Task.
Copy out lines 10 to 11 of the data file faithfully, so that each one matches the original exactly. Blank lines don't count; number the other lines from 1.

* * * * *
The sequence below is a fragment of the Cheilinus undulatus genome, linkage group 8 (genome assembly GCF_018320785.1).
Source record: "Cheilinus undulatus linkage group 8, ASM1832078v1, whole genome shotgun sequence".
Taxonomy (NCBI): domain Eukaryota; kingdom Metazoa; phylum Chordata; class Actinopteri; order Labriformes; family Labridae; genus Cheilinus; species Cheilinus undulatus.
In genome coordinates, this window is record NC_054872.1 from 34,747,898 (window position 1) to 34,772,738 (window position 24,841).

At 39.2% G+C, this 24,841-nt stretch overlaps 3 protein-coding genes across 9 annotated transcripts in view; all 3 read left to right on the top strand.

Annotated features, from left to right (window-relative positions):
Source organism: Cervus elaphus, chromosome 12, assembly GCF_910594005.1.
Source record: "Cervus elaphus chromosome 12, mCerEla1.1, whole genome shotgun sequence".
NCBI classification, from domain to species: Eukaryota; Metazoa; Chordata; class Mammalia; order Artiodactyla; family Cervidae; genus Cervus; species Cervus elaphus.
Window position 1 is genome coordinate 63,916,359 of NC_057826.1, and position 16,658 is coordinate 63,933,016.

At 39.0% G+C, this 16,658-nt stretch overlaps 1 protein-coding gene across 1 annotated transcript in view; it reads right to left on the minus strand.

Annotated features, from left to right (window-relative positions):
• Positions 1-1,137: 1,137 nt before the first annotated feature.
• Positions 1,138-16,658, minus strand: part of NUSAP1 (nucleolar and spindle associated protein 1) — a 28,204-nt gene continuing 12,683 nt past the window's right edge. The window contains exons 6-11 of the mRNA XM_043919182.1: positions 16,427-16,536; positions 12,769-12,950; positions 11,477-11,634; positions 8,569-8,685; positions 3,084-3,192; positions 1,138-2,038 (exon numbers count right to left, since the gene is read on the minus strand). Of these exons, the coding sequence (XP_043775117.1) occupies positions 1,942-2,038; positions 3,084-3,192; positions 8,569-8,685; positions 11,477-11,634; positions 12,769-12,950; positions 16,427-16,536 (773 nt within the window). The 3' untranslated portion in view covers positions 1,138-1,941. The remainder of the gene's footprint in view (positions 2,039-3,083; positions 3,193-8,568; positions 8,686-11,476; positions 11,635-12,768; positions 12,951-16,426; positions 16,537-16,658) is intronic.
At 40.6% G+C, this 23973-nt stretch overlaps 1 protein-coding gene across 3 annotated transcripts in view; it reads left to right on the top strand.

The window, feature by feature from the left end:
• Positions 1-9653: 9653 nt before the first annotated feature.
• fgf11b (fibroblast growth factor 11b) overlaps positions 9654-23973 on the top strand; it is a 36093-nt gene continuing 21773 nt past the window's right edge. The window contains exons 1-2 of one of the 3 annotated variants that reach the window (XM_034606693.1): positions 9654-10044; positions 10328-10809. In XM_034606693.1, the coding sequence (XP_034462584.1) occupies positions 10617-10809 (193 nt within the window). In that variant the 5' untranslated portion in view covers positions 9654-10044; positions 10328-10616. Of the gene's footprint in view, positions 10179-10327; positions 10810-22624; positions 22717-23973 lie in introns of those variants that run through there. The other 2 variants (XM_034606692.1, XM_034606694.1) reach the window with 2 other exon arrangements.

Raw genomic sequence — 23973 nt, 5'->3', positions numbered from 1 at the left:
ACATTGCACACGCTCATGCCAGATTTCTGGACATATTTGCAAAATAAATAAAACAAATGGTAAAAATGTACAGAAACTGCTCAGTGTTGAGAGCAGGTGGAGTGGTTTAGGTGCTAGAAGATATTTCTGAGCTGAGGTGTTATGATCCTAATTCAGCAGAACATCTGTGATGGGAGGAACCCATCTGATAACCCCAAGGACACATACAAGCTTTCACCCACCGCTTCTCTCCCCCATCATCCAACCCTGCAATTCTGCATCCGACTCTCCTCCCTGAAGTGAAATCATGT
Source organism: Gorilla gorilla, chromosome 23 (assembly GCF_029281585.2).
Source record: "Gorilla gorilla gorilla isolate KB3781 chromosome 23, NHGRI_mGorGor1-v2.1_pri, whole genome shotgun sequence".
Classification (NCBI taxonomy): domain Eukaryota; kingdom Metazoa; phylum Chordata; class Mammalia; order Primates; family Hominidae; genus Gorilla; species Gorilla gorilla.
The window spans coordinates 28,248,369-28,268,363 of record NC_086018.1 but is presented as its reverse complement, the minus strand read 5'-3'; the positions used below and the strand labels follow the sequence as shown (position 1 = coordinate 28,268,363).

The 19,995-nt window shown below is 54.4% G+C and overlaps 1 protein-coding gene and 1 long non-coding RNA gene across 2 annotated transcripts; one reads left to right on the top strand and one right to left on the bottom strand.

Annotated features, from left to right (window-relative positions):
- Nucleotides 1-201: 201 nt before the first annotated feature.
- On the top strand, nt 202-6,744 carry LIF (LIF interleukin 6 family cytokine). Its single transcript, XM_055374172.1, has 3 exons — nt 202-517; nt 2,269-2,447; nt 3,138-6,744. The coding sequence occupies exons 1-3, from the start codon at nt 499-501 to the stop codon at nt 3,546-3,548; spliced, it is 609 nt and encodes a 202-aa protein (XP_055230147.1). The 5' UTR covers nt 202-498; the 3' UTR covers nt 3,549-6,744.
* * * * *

Window position 1 is genome coordinate 63,916,359 of NC_057826.1, and position 16,658 is coordinate 63,933,016.

At 39.0% G+C, this 16,658-nt stretch overlaps 1 protein-coding gene across 1 annotated transcript in view; it reads right to left on the minus strand.